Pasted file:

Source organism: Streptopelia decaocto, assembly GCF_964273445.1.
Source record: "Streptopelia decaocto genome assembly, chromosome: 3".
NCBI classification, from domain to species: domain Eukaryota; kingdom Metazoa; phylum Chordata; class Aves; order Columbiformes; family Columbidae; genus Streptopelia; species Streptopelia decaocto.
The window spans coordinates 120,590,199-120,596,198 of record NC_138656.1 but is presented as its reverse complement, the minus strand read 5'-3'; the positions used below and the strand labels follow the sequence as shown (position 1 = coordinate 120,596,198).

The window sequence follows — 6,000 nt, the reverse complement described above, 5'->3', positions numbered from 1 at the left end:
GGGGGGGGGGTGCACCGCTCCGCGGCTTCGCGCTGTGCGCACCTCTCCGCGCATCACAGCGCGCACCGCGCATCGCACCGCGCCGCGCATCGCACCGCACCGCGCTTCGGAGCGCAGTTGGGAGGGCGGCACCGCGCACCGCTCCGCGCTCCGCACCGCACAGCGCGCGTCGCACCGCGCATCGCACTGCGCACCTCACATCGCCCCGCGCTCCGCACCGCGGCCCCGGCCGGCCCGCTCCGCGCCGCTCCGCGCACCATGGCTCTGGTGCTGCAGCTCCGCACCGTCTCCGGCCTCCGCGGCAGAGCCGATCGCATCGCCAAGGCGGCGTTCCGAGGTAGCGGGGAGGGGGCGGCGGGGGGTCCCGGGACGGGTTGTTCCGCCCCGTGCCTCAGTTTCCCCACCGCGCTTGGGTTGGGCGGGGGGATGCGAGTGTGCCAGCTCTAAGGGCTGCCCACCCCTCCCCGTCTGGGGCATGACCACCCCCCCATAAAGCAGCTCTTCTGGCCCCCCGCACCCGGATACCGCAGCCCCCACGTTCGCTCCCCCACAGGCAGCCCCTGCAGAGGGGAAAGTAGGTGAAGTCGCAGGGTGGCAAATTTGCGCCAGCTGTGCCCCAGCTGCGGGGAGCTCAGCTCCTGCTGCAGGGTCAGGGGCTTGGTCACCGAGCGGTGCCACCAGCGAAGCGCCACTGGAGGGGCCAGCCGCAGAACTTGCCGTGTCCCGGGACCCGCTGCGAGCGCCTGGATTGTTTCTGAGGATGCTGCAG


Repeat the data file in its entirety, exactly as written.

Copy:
Source organism: Streptopelia decaocto, assembly GCF_964273445.1.
Source record: "Streptopelia decaocto genome assembly, chromosome: 3".
NCBI classification, from domain to species: domain Eukaryota; kingdom Metazoa; phylum Chordata; class Aves; order Columbiformes; family Columbidae; genus Streptopelia; species Streptopelia decaocto.
The window spans coordinates 120,590,199-120,596,198 of record NC_138656.1 but is presented as its reverse complement, the minus strand read 5'-3'; the positions used below and the strand labels follow the sequence as shown (position 1 = coordinate 120,596,198).

The window sequence follows — 6,000 nt, the reverse complement described above, 5'->3', positions numbered from 1 at the left end:
GGGGGGGGGGTGCACCGCTCCGCGGCTTCGCGCTGTGCGCACCTCTCCGCGCATCACAGCGCGCACCGCGCATCGCACCGCGCCGCGCATCGCACCGCACCGCGCTTCGGAGCGCAGTTGGGAGGGCGGCACCGCGCACCGCTCCGCGCTCCGCACCGCACAGCGCGCGTCGCACCGCGCATCGCACTGCGCACCTCACATCGCCCCGCGCTCCGCACCGCGGCCCCGGCCGGCCCGCTCCGCGCCGCTCCGCGCACCATGGCTCTGGTGCTGCAGCTCCGCACCGTCTCCGGCCTCCGCGGCAGAGCCGATCGCATCGCCAAGGCGGCGTTCCGAGGTAGCGGGGAGGGGGCGGCGGGGGGTCCCGGGACGGGTTGTTCCGCCCCGTGCCTCAGTTTCCCCACCGCGCTTGGGTTGGGCGGGGGGATGCGAGTGTGCCAGCTCTAAGGGCTGCCCACCCCTCCCCGTCTGGGGCATGACCACCCCCCCATAAAGCAGCTCTTCTGGCCCCCCGCACCCGGATACCGCAGCCCCCACGTTCGCTCCCCCACAGGCAGCCCCTGCAGAGGGGAAAGTAGGTGAAGTCGCAGGGTGGCAAATTTGCGCCAGCTGTGCCCCAGCTGCGGGGAGCTCAGCTCCTGCTGCAGGGTCAGGGGCTTGGTCACCGAGCGGTGCCACCAGCGAAGCGCCACTGGAGGGGCCAGCCGCAGAACTTGCCGTGTCCCGGGACCCGCTGCGAGCGCCTGGATTGTTTCTGAGGATGCTGCAG